Service - Debuginfod

Debuginfod

This section describes what debuginfod is and how users can benefit from Ubuntu’s debuginfod service.

What is debuginfod?

From the project’s official page:

debuginfod is a client/server […] that automatically distributes ELF/DWARF/source-code from servers to clients such as debuggers across HTTP.

This means that users will be able to debug programs shipped with Ubuntu without the need to manually install the distribution’s debuginfo packages.

Ubuntu maintains its own debuginfod service, which regularly indexes the debug symbols present in ddebs and other packages and serve this information over HTTPS.

Currently, the service only provides DWARF information. There are plans to make it also index and serve source-code in the future.

Using the service

From Kinetic onwards, when you install GDB your system will be automatically configured to use Ubuntu’s debuginfod service. For previous Ubuntu releases, you can manually enable the service by setting the DEBUGINFOD_URLS environment variable in your shell. If you use Bash, you can do that by adding the following snippet to your ~/.bashrc:

export DEBUGINFOD_URLS="https://debuginfod.ubuntu.com"

When you run GDB, and if you have the DEBUGINFOD_URLS variable in your environment, you will be asked whether you would like to use the service. If you want to make sure that GDB always uses debuginfod, you can put the following snippet inside your ~/.gdbinit file:

set debuginfod enabled on

The debug symbol files will be downloaded on-the-fly during the debugging session, and will be saved locally inside the ~/.cache/debuginfod_client/ directory. You can safely remove this directory or any files inside it; they will be downloaded again only if and when needed.

Example session with GDB

Assuming that you have enabled the use of debuginfod in your system, here is what happens when you invoke GDB to debug a binary from an Ubuntu package:

$ gdb -q program
Reading symbols from program...

This GDB supports auto-downloading debuginfo from the following URLs:
https://debuginfod.ubuntu.com 
Enable debuginfod for this session? (y or [n]) 

When you answer y to the question above, GDB will download the debug symbols for program:

Enable debuginfod for this session? (y or [n]) y
Debuginfod has been enabled.
To make this setting permanent, add 'set debuginfod enabled on' to .gdbinit.
Downloading 0.20 MB separate debug info for /home/ubuntu/program
Reading symbols from /home/ubuntu/.cache/debuginfod_client/c0fbda15a807f880e9d0b2dcc635eeeb1f0f728e/debuginfo...                                                                           
(gdb) 

Opting out of the service

If, for some reason, you prefer not to use the service, you can opt-out of it by unsetting the DEBUGINFOD_URLS environment variable. This can be done by putting the following snippet inside your shell’s configuration file:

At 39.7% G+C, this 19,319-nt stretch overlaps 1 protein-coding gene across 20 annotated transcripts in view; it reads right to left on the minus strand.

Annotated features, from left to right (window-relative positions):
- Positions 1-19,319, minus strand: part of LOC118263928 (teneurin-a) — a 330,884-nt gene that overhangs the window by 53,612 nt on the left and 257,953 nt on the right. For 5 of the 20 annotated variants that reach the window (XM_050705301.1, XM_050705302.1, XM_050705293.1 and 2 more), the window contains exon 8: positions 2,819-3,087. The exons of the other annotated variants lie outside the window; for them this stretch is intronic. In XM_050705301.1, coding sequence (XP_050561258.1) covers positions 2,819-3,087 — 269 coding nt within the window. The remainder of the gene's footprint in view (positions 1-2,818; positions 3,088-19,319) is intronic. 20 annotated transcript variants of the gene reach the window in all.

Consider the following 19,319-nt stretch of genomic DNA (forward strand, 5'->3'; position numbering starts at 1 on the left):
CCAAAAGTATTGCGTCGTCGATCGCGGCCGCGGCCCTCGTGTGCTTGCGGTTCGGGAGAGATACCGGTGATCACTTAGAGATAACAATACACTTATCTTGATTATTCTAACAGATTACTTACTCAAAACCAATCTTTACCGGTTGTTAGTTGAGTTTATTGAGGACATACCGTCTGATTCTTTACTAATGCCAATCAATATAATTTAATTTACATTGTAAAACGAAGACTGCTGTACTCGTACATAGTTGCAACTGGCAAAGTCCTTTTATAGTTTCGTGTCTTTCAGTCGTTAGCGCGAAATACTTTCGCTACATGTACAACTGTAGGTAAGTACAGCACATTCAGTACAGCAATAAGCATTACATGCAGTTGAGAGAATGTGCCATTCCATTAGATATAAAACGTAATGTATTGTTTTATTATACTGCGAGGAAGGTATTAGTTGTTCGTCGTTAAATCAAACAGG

unset DEBUGINFOD_URLS

You can also disable GDB’s willingness to use debuginfod by putting the following snippet inside your ~/.gdbinit:

set debuginfod enabled off

FAQ

If you have more questions about the service, please refer to the FAQ page.

3 Likes

Maybe link “manually install” to https://wiki.ubuntu.com/Debug%20Symbol%20Packages, if that page is still up-to-date.

Can you show an example of debuginfod in action, on the client side?

Also, does each invocation of gdb trigger a download, or are those symbols installed in some cache directory? Or are the actual ddebs installed, as if I followed https://wiki.ubuntu.com/Debug%20Symbol%20Packages and installed them manually?

Good idea, thanks. Link done.

I have expanded the article to better explain these points. Please take a look and let me know what you think. Thanks.

I don’t think you need to repeat that.

I didn’t like repeating it, but I also thought it’d be worth mentioning again. Anyway, I’ve removed the paragraph.

Nice!
Other questions that come to mind now, which you can decide if are worth expanding in the docs or not (after all, this is not a tutorial):

  • if the binary is updated (assuming it came from a deb), gdb will me smart enough to download a new set of symbols?
  • will that local cache just keep growing? Any tips on pruning it? Can it be pruned per-package? (i.e., "please remove debuginfod info for package libreoffice only). I’m making a comparison with ddebs, which I can remove individually.
  • can ddebs coexist with the data downloaded by debuginfod? Or should I remove the ddeb lines from sources.list? Is there a fallback ordering of some sort?
  • how tightly is this coupled with deb packaging? Can I use gdb against something I coded and built locally (i.e., hello_world.c), which uses some system libraries, and have gdb download debuginfod data for those system libraries?
1 Like

Thanks for the careful review!

I would like to keep this page simple because it will be the landing page for https://debuginfod.ubuntu.com, but I also understand that there might be other details about the service that would be good to cover.

I think it may be worth having a separate FAQ page that’s not directly part of the Server Guide but is linked from this page, WDYT? Then I can not only go over more details about the service, but also allow the users to ask their questions in a single place.

A FAQ is fine, elsewhere here on Discourse, or even in the Server Guide as another page/section, I wouldn’t mind.

1 Like